Imagine 10% of the nation’s beef and dairy cattle herd infected with a contagious disease causing pregnancy loss and reproductive failure. What’s more, that same contagious disease makes people sick, sometimes with long-term repercussions. That was the situation in the mid-1930’s with brucellosis. This bacterial reproductive disease had already been implicated for decades as a significant animal and public health problem.
USDA Brucellosis Eradication Program
In 1934 the USDA, in conjunction with state officials, embarked on a brucellosis eradication program, remnants of which continue today. Early eradication efforts consisted of blood testing and slaughtering infected animals. While that helped rid herds of a source of infection, it did nothing to prevent those infected cows from spreading the bacteria before they were detected.
That all changed in the early 1940s with the development of a brucellosis vaccine (the “Bangs vaccine”) for cattle. Named the “Strain 19” vaccine, it quickly proved to be effective. Even if it did not prevent 100% of infections, it greatly reduced abortions and therefore disease transmission. In the mid-1990s, Strain 19 was replaced as the approved vaccine by “RB51,” which offers similar protection but fewer problems with blood test interference.
It took time, but the US brucellosis eradication program can now be considered a success. Cattle brucellosis has been eradicated across the country, except for areas surrounding Yellowstone Park, where wildlife remains as a reservoir. As a result, many states have dropped requirements for brucellosis vaccination of heifers for their resident cattle and for animals entering from other states.
Brucellosis Vaccination Today
If most brucellosis vaccination requirements are no longer in effect, why should cattle producers continue to make the effort?
- Bangs vaccination time is a good time for other heifer management practices as well. Rules restrict brucellosis vaccination to heifers between the ages of 4 and 12 months of age. During this time, heifers identified as replacements can also be given their first dose of pre- breeding reproductive vaccine, palpated for reproductive score, pelvic measured, retagged, and have their udders examined. In addition, since brucellosis vaccine must be administered by an accredited veterinarian, it gives the operation a built-in chance to utilize veterinary expertise to help select and prepare replacement heifers.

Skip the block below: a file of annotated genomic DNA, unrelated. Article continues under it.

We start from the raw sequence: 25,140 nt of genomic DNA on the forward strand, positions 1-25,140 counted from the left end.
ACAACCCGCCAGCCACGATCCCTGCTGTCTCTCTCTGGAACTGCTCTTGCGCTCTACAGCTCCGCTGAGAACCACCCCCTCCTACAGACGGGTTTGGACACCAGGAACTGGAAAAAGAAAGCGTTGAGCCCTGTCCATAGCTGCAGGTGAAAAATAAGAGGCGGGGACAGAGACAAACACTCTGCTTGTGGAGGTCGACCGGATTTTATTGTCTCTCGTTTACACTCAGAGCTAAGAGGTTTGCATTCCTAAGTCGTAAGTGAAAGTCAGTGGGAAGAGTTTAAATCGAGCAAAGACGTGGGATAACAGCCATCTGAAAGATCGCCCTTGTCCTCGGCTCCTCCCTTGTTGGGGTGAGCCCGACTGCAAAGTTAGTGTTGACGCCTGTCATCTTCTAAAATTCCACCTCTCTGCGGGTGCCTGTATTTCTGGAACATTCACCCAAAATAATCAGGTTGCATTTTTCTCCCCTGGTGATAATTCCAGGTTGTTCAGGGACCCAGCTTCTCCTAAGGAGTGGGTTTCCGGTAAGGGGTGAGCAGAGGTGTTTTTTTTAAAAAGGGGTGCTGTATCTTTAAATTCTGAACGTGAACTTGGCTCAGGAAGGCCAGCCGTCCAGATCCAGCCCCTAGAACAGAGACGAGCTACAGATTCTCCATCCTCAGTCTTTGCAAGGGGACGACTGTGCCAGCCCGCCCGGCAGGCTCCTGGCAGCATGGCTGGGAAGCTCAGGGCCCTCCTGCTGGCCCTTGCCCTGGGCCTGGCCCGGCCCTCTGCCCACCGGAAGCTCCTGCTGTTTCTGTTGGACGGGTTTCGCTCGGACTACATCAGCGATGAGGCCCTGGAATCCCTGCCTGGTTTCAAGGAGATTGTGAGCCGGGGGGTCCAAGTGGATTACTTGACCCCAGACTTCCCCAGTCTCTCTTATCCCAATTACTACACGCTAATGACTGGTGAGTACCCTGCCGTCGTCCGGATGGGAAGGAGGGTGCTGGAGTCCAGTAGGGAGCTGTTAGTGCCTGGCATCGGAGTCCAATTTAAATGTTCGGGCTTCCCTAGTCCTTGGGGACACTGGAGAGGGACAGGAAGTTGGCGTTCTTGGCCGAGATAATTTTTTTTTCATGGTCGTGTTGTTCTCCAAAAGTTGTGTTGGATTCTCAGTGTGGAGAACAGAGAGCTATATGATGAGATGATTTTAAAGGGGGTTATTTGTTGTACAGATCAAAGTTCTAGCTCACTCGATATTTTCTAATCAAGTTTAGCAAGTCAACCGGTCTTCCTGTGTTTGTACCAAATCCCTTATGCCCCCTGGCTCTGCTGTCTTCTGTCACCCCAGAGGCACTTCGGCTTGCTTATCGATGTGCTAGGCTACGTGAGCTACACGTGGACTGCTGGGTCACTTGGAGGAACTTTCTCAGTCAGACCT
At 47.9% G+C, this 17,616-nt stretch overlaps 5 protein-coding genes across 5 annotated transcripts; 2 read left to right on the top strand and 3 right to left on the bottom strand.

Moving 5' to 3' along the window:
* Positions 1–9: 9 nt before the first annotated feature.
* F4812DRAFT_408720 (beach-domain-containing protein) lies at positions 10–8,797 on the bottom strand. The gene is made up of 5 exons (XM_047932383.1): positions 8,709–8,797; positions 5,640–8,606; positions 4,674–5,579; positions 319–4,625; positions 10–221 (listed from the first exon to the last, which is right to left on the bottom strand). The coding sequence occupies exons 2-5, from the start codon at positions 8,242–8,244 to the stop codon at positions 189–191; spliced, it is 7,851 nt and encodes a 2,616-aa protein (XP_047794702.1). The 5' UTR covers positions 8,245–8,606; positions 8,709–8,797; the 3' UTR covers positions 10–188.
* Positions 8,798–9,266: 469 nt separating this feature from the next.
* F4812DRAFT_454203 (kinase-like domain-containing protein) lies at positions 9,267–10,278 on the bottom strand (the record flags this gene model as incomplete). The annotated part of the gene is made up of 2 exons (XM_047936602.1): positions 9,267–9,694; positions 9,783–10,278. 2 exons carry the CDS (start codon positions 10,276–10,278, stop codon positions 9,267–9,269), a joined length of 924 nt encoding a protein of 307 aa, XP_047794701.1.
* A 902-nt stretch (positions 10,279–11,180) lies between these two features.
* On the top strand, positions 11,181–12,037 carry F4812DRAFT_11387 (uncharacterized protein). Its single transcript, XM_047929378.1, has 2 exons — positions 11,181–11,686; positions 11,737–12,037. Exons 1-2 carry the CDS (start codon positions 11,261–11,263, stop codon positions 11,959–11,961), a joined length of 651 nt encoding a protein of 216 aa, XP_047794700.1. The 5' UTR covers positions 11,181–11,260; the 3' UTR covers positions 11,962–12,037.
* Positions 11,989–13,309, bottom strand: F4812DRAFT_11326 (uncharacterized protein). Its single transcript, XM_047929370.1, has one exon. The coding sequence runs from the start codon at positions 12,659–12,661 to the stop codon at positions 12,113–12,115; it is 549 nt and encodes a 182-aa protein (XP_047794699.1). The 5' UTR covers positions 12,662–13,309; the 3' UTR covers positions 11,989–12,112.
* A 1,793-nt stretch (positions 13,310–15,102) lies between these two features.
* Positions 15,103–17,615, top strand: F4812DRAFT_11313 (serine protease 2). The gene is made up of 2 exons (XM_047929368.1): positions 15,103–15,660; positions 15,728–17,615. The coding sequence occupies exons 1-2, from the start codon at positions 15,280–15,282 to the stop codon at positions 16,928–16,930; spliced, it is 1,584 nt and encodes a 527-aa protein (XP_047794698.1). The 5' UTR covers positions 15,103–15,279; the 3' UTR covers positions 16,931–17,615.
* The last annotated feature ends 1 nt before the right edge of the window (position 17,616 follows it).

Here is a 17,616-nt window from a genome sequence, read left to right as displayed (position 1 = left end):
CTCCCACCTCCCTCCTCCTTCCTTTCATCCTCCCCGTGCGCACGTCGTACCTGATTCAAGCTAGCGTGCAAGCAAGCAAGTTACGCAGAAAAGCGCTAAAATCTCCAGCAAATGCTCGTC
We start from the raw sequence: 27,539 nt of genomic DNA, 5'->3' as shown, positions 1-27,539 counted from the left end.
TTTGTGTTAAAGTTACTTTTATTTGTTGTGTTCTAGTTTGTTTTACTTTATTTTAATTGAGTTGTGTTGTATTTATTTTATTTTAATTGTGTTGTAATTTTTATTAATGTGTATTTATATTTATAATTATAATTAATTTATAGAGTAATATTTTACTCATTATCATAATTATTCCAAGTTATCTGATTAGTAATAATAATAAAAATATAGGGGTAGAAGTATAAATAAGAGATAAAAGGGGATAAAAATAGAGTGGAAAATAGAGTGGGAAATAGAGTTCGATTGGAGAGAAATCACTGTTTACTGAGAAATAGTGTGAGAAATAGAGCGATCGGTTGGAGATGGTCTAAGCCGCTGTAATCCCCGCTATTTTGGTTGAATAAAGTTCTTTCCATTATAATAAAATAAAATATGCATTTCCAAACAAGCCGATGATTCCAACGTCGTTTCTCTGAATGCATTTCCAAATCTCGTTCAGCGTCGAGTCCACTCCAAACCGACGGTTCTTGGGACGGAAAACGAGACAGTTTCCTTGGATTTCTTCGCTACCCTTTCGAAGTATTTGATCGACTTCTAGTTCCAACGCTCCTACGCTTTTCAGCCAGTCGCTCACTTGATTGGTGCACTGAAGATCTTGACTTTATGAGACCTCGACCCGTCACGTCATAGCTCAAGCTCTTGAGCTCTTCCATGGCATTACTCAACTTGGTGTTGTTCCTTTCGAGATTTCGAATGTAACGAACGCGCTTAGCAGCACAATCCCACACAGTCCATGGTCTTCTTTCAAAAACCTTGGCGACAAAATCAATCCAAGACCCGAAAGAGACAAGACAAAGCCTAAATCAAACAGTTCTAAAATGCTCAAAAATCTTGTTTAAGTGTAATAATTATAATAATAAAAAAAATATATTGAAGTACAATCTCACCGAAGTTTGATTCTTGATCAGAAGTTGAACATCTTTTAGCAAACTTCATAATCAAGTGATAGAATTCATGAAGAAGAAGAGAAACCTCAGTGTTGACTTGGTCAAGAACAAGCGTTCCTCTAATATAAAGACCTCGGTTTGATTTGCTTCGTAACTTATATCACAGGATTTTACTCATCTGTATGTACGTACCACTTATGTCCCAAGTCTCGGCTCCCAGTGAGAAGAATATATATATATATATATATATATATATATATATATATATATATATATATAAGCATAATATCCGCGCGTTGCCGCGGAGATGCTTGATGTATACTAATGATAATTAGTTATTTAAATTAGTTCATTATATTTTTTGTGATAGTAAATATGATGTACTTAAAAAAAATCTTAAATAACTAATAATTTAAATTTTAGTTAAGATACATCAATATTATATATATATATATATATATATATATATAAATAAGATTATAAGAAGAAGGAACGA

- Bangs vaccination automatically gives heifers a USDA official ID. Vaccinated heifers receive an official tattoo designating the year of vaccination as well as a metal (or possibly RFID) official identification tag. Even though brucellosis vaccination is not required to cross most state lines anymore, official identification is.
- Bangs vaccination makes state officials’ jobs easier. Brucellosis-vaccinated heifers have their official ID’s recorded and sent to the state veterinarian’s office for storage. Those records and ID’s can become invaluable in investigations of disease outbreaks such as tuberculosis. Having identification such as the Bang’s tag number might mean the difference between an operation being declared “all clear” and having to test their animals when it comes to these disease tracebacks.
- Bangs vaccination still holds value for many heifer purchasers. At the very least, it indicates that the heifers have been run though a chute and have at least had a chance to be examined and managed more closely than those not vaccinated against Brucellosis.
- Brucellosis hasn’t been eradicated from the face of the earth yet. Yes, the chance of a dairy or beef cow encountering brucellosis in our South Dakota herds is so low as to generally be disregarded. But as long as a source of the disease exists in the greater Yellowstone area – and other countries – protection is not a bad idea. If the day ever comes when brucellosis vaccination is a rarity, we could have a cattle population once again quite susceptible to that important disease.
The Bottom Line
For beef and dairy producers, the best source of information on how brucellosis vaccination fits into an operation is their local veterinarian. In South Dakota, the Animal Industry Board has a great deal of useful information on brucellosis.